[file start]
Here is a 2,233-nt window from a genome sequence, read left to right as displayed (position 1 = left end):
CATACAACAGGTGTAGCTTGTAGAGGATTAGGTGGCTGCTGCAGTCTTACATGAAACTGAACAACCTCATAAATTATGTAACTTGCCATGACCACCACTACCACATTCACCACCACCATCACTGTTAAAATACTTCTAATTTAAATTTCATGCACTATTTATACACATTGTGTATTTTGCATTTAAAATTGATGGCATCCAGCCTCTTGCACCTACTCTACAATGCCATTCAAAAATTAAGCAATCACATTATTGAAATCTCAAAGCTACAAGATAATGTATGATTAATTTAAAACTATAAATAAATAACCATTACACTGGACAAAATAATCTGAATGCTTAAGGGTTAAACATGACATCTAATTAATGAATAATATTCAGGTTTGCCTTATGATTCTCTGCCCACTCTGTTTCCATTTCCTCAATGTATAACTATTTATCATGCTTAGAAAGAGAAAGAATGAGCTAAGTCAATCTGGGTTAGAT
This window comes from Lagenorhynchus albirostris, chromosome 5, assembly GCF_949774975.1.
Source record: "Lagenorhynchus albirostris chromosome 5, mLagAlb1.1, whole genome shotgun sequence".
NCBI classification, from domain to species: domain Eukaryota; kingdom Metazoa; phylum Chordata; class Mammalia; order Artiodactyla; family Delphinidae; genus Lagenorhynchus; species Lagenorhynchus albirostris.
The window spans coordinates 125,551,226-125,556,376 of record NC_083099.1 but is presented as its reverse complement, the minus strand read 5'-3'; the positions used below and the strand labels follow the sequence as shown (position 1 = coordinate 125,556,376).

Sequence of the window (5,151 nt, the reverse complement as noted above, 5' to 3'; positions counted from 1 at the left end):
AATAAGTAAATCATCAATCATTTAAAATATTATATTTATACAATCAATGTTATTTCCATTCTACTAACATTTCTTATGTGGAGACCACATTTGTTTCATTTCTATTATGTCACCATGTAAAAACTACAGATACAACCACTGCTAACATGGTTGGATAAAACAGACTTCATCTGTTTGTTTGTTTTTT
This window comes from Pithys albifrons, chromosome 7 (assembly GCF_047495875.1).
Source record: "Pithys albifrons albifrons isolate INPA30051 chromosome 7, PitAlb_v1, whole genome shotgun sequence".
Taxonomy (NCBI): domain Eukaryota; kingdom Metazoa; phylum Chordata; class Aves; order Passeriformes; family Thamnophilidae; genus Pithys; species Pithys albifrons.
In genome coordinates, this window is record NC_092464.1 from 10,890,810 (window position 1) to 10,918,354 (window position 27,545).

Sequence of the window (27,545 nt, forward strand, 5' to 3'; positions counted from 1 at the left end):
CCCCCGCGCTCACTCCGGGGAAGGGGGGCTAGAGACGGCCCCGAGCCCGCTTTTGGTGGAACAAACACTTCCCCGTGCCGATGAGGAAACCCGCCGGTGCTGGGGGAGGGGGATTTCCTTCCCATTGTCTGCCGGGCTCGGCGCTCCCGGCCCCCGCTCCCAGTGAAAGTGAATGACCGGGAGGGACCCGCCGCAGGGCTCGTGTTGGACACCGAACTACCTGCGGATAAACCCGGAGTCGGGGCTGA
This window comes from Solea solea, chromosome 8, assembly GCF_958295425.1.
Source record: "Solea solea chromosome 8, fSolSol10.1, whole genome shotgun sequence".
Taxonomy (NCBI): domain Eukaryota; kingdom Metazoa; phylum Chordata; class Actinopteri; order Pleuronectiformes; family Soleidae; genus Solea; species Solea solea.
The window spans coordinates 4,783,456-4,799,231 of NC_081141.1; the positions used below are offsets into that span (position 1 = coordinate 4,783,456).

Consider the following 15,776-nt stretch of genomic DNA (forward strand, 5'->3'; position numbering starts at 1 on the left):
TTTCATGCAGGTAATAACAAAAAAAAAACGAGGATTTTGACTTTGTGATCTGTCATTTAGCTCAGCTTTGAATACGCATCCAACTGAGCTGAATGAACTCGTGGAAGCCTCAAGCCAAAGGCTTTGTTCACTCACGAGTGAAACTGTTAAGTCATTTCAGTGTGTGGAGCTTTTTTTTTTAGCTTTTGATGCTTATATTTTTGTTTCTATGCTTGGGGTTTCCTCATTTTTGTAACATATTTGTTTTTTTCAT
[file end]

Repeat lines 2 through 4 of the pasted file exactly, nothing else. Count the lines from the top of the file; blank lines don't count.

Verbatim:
CATACAACAGGTGTAGCTTGTAGAGGATTAGGTGGCTGCTGCAGTCTTACATGAAACTGAACAACCTCATAAATTATGTAACTTGCCATGACCACCACTACCACATTCACCACCACCATCACTGTTAAAATACTTCTAATTTAAATTTCATGCACTATTTATACACATTGTGTATTTTGCATTTAAAATTGATGGCATCCAGCCTCTTGCACCTACTCTACAATGCCATTCAAAAATTAAGCAATCACATTATTGAAATCTCAAAGCTACAAGATAATGTATGATTAATTTAAAACTATAAATAAATAACCATTACACTGGACAAAATAATCTGAATGCTTAAGGGTTAAACATGACATCTAATTAATGAATAATATTCAGGTTTGCCTTATGATTCTCTGCCCACTCTGTTTCCATTTCCTCAATGTATAACTATTTATCATGCTTAGAAAGAGAAAGAATGAGCTAAGTCAATCTGGGTTAGAT
This window comes from Lagenorhynchus albirostris, chromosome 5, assembly GCF_949774975.1.
Source record: "Lagenorhynchus albirostris chromosome 5, mLagAlb1.1, whole genome shotgun sequence".